* * * * *

[36][I]t was Representative Anderson, responding to a question from an opponent of the Fees Act, who summed up the reason for the legislation most effectively. He said:

“We are talking here about major civil rights laws. We have an obligation, it seems to me, as the representatives of the people, to make sure that those laws are enforced and we discharge that obligation when we make available a reasonable award of attorneys’ fees at the discretion of the court. Those of us who are interested in making sure that those laws are enforced … are simply abetting and aiding that process of law enforcement when we agree to the provisions of this bill.” Id. at 35116. See also, e.g., id. at 31471 (remarks of Sen. Scott) (“Congress should encourage citizens to go to court in private suits to vindicate its policies and protect their rights”), 35128 (remarks of Rep. Seiberling).


[37]As this review of the legislative history makes clear, then, by awarding attorney’s fees Congress sought to attract competent counsel to represent victims of civil rights violations. Congress’ primary purpose was to enable “private attorneys general” to protect the public interest by creating economic incentives for lawyers to represent them. The Court’s assertion that the Fees Act was intended to do nothing more than give individual victims of civil rights violations another remedy is thus at odds with the whole thrust of the legislation. Congress determined that the public as a whole has an interest in the vindication of the rights conferred by the civil rights statutes over and above the value of a civil rights remedy to a particular plaintiff.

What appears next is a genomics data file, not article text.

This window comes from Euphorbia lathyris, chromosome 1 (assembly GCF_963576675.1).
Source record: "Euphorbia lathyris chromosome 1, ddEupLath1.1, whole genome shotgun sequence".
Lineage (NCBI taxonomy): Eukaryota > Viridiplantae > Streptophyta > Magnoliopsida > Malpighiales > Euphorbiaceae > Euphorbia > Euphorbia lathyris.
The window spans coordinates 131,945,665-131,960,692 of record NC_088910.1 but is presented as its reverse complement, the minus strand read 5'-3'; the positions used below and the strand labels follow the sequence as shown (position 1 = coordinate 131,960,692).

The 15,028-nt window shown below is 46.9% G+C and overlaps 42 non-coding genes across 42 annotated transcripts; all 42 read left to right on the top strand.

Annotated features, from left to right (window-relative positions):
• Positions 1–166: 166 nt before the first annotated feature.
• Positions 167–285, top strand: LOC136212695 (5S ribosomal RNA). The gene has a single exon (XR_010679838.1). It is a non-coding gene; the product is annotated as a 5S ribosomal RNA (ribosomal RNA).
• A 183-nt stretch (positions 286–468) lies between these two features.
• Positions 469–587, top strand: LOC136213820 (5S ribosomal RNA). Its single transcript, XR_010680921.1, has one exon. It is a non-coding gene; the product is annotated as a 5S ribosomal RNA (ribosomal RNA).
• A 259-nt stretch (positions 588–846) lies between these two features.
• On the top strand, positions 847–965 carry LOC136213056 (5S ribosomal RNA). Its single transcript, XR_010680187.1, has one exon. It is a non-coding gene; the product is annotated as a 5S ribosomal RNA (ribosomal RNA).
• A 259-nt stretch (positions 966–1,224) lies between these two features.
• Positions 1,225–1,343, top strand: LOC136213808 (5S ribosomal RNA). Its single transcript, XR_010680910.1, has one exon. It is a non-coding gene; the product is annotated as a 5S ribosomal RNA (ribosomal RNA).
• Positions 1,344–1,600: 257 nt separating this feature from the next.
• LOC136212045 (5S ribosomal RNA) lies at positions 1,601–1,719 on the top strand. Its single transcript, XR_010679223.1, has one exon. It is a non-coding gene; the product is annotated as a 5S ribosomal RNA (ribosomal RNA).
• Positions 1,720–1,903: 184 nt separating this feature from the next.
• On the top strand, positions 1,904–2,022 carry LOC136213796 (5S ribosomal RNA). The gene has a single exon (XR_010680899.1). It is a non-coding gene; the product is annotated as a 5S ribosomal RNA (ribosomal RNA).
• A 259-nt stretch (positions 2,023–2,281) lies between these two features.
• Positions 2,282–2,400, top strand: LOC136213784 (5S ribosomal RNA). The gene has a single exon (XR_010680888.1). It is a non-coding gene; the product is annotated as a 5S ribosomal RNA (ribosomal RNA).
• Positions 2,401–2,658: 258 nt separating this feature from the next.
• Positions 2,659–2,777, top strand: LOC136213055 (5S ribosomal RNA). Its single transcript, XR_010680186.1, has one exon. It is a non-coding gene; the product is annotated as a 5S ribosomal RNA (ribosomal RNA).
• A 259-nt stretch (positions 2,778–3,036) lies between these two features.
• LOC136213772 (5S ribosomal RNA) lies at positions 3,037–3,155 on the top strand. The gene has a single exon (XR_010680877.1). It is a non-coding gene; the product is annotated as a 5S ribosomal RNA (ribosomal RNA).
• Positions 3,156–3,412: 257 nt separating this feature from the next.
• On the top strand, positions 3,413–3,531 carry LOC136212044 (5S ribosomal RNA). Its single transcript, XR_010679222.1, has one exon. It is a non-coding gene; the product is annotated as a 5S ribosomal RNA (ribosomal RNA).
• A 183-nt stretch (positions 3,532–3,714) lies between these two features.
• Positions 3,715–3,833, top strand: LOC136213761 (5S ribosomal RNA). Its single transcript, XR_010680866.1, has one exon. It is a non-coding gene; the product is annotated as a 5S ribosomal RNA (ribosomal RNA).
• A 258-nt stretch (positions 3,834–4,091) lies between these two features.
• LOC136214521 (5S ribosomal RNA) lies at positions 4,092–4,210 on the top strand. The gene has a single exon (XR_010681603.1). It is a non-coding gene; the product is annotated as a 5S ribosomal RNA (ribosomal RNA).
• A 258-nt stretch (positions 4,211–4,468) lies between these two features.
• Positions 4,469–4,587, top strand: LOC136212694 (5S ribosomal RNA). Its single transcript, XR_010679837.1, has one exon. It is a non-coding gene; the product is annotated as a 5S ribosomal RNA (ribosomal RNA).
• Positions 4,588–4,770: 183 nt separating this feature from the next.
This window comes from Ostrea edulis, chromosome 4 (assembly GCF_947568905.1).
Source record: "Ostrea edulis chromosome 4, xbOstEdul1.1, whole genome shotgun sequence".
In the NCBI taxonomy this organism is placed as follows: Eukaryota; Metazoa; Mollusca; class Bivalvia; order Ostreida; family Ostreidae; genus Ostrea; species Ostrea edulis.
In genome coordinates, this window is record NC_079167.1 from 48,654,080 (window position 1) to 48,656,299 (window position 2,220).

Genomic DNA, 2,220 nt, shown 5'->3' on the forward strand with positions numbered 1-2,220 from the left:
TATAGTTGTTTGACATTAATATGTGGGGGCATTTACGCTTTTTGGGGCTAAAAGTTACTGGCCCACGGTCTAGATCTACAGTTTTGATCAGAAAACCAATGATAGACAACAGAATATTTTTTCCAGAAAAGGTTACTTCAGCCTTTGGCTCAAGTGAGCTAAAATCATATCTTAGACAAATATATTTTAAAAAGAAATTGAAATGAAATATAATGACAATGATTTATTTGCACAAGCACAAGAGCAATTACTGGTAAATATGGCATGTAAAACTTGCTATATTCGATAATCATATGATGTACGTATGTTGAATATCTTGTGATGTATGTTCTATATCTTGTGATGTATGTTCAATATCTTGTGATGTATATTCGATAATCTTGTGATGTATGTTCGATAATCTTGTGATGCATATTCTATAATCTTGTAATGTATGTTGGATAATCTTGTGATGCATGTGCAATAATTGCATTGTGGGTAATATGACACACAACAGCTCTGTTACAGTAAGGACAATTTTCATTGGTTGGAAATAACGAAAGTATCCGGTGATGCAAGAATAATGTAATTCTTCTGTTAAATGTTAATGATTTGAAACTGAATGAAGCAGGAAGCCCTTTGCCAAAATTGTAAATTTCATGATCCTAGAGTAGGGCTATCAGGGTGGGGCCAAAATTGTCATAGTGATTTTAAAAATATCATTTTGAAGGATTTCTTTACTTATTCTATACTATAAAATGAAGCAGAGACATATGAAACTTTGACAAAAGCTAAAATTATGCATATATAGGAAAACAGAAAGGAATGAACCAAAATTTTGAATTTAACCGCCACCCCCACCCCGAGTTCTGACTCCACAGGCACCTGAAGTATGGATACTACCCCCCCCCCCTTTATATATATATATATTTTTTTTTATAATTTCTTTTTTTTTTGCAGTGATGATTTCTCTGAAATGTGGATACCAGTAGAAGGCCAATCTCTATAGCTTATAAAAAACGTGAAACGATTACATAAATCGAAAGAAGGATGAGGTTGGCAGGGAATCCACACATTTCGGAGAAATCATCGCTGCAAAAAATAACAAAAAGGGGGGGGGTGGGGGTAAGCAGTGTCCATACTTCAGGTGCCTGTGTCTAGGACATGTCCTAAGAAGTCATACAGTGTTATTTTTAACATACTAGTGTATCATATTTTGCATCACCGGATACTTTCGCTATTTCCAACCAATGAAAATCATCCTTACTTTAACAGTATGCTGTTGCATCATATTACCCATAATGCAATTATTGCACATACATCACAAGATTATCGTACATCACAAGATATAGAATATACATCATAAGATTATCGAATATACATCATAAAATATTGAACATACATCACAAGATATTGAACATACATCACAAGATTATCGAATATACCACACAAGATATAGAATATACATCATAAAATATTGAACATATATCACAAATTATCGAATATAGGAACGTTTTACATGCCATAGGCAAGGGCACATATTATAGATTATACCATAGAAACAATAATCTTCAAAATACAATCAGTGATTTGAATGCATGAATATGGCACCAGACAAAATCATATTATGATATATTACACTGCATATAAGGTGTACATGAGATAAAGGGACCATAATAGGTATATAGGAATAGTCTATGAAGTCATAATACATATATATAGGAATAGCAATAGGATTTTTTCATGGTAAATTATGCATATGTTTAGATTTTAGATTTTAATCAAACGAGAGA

[38]I have gone to great lengths to show how the Court mischaracterizes the purpose of the Fees Act because the Court’s error leads it to ask the wrong question. Having concluded that the Fees Act merely creates another remedy to vindicate the rights of individual plaintiffs, the Court asks whether negotiated waivers of statutory attorney’s fees are “invariably inconsistent” with the availability of such fees as a remedy for individual plaintiffs. Ante at 732. Not surprisingly, the Court has little difficulty knocking down this frail straw man. But the proper question is whether permitting negotiated fee waivers is consistent with Congress’ goal of attracting competent counsel. It is therefore necessary to consider the effect on this goal of allowing individual plaintiffs to negotiate fee waivers.


[39]Permitting plaintiffs to negotiate fee waivers in exchange for relief on the merits actually raises two related but distinct questions. First, is it permissible under the Fees Act to negotiate a settlement of attorney’s fees simultaneously with the merits? Second, can the “reasonable attorney’s fee” guaranteed in the Act be waived? As a matter of logic, either of these practices may be permitted without also permitting the other. For instance, one could require bifurcated settlement negotiations of merits and fees but allow plaintiffs to waive their fee claims during that phase of the negotiations. Alternatively, one could permit simultaneous negotiation of fees and merits but prohibit the plaintiff from waiving statutory fees. This latter possibility exists because there is a range of “reasonable attorney’s fees” consistent with the Fees Act in any given case. Cf. Blum v. Stenson, 465 U.S. 886 (1984); Hensley v. Eckerhart, 461 U.S. 424, 433-437 (1983); H.R. Rep. 8-9; S. Rep. 6; see generally Johnson v. Georgia Highway Express, Inc., 488 F.2d 714, 716-720 (CA5 1974) (listing relevant factors).